One of the true legends of MMA, Dan Severn won a title in nearly every place he visited.
In the early days of MMA, Severn showed that a wrestler could dominate the sport and proved that Gracie jiu-jitsu could be beaten (for a while at least) in his match against Royce Gracie.
Severn was an Olympic alternate on many occasions along and was inducted into the Arizona State University's wrestling Hall of Fame following his collegiate career. A great fighter in his own right, Severn has extended his MMA career by entering the world of coaching.
"The Godfather of Ground and Pound" Mark Coleman learned his trade through time spent wrestling at the Division I level.
Coleman won a Division I title at Ohio State University in his final year as a collegiate wrestler. After college, he made the US Olympic team by placing second at the FILA Wrestling World Championships, and placed seventh at the 1992 Olympic games.
Most new fans will never know the talent Coleman was in his prime as they've only seen "The Hammer" as a shell of his old self. Hopefully they will look back and remember Coleman as one of the best wrestlers of his time.
A Division I All-American at the University of Oregon, Chael Sonnen is one of the more accomplished NCAA wrestlers ever to compete in MMA.
Sonnen also owns a silver medal from the World University Championships and is a two time David Schultz Memorial International winner.
The "gangster from Oregon" has used his superior wrestling skills to defeat the likes of Yushin Okami and Nate Marquardt, and was within moments from dethroning pound-for-pound king, Anderson Silva.
Sonnen will get his chance for revenge when he meets Silva again this year.
Phil Davis is a can't miss prospect in the UFC who also has some of the best amateur wrestling credentials in the sport.
Davis was a four time All-American and also won a Division I title in his senior year, and he did it all while competing in the notoriously competitive Big 10 Conference.
"Mr. Wonderful" used his prominent wrestling career to secure a place inside the UFC's ranks and had been on a tear until his bout with Rashad Evans. It will be interesting to see how Davis responds to the first loss of his MMA career.
Before he was the dominant UFC Welterweight Champion Matt Hughes was a two time Division I All-American in collegiate wrestling.
Hughes' name has legendary status in Southern Illinois, stemming from a celebrated career at Eastern Ilinois University.
The Hillboro native would use his powerful wrestling to dominate the landscape at 170-pounds for years until a young Georges St-Pierre officially ended the Hughes era.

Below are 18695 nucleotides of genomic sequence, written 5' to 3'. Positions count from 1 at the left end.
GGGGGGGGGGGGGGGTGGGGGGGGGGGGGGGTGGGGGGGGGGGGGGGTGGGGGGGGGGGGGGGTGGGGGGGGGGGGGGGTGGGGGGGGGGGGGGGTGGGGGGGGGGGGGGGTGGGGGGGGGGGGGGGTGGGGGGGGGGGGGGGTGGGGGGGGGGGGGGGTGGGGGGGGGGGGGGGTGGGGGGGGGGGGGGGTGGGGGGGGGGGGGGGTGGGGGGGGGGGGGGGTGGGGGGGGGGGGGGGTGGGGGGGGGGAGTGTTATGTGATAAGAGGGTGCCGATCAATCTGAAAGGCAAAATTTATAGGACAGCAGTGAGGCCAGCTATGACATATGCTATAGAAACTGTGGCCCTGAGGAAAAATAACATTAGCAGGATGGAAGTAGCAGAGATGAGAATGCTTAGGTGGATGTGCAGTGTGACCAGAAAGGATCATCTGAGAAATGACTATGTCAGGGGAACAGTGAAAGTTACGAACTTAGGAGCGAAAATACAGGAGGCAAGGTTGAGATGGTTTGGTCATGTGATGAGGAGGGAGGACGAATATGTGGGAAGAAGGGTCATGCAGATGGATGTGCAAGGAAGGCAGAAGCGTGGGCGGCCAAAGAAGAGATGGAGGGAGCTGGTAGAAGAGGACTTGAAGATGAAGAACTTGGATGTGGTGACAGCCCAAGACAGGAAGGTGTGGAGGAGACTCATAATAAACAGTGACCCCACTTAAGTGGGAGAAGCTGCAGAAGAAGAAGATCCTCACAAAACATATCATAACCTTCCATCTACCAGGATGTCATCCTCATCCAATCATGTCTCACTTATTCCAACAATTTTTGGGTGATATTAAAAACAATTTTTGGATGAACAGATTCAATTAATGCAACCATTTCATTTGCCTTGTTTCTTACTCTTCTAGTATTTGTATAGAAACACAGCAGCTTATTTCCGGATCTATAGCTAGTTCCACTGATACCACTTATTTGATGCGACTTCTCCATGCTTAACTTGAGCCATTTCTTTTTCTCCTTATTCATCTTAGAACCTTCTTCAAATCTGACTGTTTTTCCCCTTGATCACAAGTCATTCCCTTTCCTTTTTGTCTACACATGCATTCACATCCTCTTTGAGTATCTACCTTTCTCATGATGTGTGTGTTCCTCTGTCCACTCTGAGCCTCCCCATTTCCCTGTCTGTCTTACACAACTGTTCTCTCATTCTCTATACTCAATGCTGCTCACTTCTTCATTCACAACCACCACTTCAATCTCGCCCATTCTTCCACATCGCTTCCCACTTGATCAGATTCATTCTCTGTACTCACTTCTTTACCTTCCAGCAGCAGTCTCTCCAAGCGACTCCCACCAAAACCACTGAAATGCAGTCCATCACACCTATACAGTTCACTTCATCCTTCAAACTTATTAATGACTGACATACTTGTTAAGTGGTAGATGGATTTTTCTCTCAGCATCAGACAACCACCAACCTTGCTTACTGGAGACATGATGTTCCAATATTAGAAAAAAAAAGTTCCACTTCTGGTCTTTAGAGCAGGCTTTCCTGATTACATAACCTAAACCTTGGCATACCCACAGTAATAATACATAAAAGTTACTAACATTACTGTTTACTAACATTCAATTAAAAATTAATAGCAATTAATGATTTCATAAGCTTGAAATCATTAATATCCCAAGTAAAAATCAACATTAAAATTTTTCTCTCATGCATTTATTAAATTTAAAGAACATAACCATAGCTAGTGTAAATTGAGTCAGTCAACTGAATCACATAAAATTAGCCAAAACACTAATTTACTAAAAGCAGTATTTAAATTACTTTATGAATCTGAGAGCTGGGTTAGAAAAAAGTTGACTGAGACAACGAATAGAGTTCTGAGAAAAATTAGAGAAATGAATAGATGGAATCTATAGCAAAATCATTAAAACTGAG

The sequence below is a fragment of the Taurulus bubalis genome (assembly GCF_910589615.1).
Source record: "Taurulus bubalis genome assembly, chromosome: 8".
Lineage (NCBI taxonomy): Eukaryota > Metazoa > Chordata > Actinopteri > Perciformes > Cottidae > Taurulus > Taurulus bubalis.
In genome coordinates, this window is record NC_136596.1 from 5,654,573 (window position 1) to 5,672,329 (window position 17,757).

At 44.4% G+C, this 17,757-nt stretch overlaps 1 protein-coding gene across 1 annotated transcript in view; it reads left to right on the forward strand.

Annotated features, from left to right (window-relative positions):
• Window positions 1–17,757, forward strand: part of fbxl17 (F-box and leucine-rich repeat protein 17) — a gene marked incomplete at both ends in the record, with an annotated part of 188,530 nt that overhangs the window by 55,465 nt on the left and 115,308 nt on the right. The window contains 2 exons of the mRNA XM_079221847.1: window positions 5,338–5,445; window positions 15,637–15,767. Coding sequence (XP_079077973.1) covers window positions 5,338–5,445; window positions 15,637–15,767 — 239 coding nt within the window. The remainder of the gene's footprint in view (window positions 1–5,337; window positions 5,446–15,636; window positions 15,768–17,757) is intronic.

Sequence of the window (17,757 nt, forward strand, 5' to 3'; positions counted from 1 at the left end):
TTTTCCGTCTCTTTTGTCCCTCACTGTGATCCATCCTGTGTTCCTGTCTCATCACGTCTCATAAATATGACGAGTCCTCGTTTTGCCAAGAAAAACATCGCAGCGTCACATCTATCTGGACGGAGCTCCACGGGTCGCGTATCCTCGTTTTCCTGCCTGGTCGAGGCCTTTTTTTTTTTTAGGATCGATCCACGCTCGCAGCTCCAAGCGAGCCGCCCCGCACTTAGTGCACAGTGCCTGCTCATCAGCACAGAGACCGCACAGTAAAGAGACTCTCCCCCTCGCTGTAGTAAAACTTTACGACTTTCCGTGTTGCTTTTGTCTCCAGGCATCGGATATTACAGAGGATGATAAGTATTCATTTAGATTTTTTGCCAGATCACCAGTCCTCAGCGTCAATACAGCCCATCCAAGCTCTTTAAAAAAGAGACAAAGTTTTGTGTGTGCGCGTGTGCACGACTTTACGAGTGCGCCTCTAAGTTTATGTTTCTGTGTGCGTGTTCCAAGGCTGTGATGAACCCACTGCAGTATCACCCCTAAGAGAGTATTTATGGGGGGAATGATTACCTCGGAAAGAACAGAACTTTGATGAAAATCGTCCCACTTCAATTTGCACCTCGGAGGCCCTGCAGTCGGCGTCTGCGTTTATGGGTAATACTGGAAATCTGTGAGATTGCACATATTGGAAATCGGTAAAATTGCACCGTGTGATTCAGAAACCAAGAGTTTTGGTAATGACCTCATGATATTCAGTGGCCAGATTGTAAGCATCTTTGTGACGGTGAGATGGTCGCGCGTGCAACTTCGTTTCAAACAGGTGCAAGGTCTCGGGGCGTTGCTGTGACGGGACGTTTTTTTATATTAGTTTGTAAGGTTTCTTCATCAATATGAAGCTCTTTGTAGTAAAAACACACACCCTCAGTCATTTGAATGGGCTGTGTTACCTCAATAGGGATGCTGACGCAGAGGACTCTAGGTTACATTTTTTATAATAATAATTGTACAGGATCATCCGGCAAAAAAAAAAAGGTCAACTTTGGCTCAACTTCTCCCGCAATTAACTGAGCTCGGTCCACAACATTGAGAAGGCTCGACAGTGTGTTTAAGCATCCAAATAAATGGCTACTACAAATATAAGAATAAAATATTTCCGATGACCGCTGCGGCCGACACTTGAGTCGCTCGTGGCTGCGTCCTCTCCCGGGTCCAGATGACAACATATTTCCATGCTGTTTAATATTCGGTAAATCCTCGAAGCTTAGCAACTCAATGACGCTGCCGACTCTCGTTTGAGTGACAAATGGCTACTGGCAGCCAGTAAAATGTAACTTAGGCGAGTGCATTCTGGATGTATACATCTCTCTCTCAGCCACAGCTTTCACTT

More known for an overhand right, Chuck Liddell nonetheless owes a great deal of success to his collegiate wrestling career.
Although "The Iceman" never won any notable wrestling titles, many years spent defending takedowns made him into one of the hardest fighters to take down in the history of MMA.
Had he not wrestled in college Liddell likely would not have been able to create and use the fighting style known as "sprawl and brawl" with such potency.
Mark Munoz transitioned from a successful high school wrestling career into a great tenure at the NCAA level. Munoz attended Oklahoma State University, where he won consecutive All-American honors along with a national title.
Munoz also won the silver medal at the FILA Junior World Wrestling Championships in 1998.
Using his impressive wrestling talents, Munoz takes his opponents to the mat and unleashes a furious ground and pound attack. Look for Munoz to complete his title run after returning from surgery.
Dan Henderson may rely on his "H-Bomb" too much at times but he definitely has a wrestling advantage over virtually anyone at either 205-pounds or 185-pounds.
"Hendo" wrestled at both Cal State Fullerton and Arizona State, as well as the US Olympic Greco-Roman team.
He's had a great career that includes titles across multiple organizations including holding the Pride Middleweight and Welterweight titles at the same time.
Bellator's featherweight champion Joe Warren is enjoying a successful run in MMA but still wants to compete in wrestling.
It's not completely out of the realm of possibility as Warren is one of the most heralded wrestlers in MMA history. He holds numerous titles and championships, including winning gold medals in the Pan American Championships, Wrestling World Championships, and at the World Cup.
Warren won the Bellator featherweight championship by defeating Joe Soto and looked to make a run at the bantamweight title as well before being knocked out by Alexis Vila.